Several justices quoted from the script, which is filled with criticism of the former first lady. It includes Dick Morris, a former adviser to President Bill Clinton who is now a Clinton critic, saying the one-time candidate is "the closest thing we have in America to a European socialist."

"If that isn't an appeal to voters, I don't know what is," Justice Ruth Bader Ginsburg said.

What form of political speech is not, effectively, an “appeal” to voters? Under this standard, everything that is said by anyone could be construed as an "advertisement" and banned. Of course, the practical effect will be that whichever party is in power will interpret speech critical of their policies to be "advertisement's" subject to felony imprisonment (violations of campaign finance laws are felonies) and any favorable speech as protected political speech. Such a precedent would have a chilling effect on all political speech and would virtually overthrow the First Amendment.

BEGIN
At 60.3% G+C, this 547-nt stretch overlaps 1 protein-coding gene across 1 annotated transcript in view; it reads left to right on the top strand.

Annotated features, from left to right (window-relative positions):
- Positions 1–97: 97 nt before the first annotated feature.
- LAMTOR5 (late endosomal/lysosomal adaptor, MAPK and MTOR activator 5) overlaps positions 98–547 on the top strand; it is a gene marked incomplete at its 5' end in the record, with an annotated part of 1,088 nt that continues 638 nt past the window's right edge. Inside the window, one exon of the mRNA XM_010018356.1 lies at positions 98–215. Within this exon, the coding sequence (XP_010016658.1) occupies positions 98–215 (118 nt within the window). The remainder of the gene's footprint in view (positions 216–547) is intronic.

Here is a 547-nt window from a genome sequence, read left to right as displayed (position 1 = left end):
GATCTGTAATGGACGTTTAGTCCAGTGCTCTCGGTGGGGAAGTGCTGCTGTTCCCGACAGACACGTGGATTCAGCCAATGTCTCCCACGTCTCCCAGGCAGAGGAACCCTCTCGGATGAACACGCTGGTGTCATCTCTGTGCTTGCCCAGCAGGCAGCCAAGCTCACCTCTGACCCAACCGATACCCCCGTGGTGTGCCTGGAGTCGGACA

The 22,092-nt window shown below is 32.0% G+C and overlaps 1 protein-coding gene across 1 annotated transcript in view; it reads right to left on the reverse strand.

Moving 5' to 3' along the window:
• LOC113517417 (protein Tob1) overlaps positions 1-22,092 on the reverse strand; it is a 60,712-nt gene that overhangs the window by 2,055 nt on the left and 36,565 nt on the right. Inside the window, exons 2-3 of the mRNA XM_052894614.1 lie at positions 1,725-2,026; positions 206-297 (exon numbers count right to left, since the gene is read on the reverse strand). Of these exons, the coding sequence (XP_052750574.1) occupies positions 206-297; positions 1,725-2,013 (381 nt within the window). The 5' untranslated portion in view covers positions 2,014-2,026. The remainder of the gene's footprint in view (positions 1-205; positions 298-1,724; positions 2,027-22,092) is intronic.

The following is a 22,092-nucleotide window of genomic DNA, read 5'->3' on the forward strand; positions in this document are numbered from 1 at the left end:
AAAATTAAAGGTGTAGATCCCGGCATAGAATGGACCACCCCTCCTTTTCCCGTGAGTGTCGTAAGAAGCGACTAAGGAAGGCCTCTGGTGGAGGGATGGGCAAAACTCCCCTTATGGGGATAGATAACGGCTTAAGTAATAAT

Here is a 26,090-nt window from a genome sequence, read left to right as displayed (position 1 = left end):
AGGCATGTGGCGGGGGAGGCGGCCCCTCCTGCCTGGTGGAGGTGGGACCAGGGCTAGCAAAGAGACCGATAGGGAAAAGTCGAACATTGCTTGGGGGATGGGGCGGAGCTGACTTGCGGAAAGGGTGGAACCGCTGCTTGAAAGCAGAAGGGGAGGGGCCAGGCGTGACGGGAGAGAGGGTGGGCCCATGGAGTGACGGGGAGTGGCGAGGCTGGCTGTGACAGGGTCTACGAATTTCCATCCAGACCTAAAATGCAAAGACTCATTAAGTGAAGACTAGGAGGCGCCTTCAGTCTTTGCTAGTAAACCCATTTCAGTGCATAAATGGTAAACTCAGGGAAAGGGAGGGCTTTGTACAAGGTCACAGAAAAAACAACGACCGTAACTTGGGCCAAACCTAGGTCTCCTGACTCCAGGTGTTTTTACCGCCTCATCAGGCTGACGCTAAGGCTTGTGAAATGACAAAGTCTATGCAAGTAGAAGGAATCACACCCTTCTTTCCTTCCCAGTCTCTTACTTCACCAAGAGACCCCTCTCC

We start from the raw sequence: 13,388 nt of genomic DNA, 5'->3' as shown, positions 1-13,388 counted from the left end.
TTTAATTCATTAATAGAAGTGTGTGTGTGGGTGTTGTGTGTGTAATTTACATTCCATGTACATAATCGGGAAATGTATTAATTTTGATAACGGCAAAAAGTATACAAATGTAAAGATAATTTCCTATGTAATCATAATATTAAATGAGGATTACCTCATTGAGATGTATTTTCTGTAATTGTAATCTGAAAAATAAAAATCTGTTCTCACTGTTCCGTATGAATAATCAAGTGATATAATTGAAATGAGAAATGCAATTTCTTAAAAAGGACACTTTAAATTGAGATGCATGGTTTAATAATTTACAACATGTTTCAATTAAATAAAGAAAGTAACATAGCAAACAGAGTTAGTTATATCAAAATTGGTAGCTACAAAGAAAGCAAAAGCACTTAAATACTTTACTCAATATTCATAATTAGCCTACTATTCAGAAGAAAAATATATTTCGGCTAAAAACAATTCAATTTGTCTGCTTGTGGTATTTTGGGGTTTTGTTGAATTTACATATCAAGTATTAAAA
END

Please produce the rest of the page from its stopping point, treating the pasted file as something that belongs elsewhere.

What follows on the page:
Note, the seeming irony that it is a liberal administration offering this argument and it is the liberal justices who are in favor of such bans. Usually, censorship is associated with the Religious Right and it is the so-called liberals who are at the vanguard of the free speech movement. As I argued in my post Modern Intellectuals at the Gate regarding so-called hate speech codes being promulgated by the left and in a different context in my post Anti-Anti-Communists, such violations of rights are entirely consistent with and in fact necessitated by the Left's ideology.

As discussed previously, the case being heard regarding the campaign finance laws represents yet another “trial balloon” being floated by the government which would set a precedent for broader restrictions on speech in the future. The only hopeful statement I can wring from this article was the following: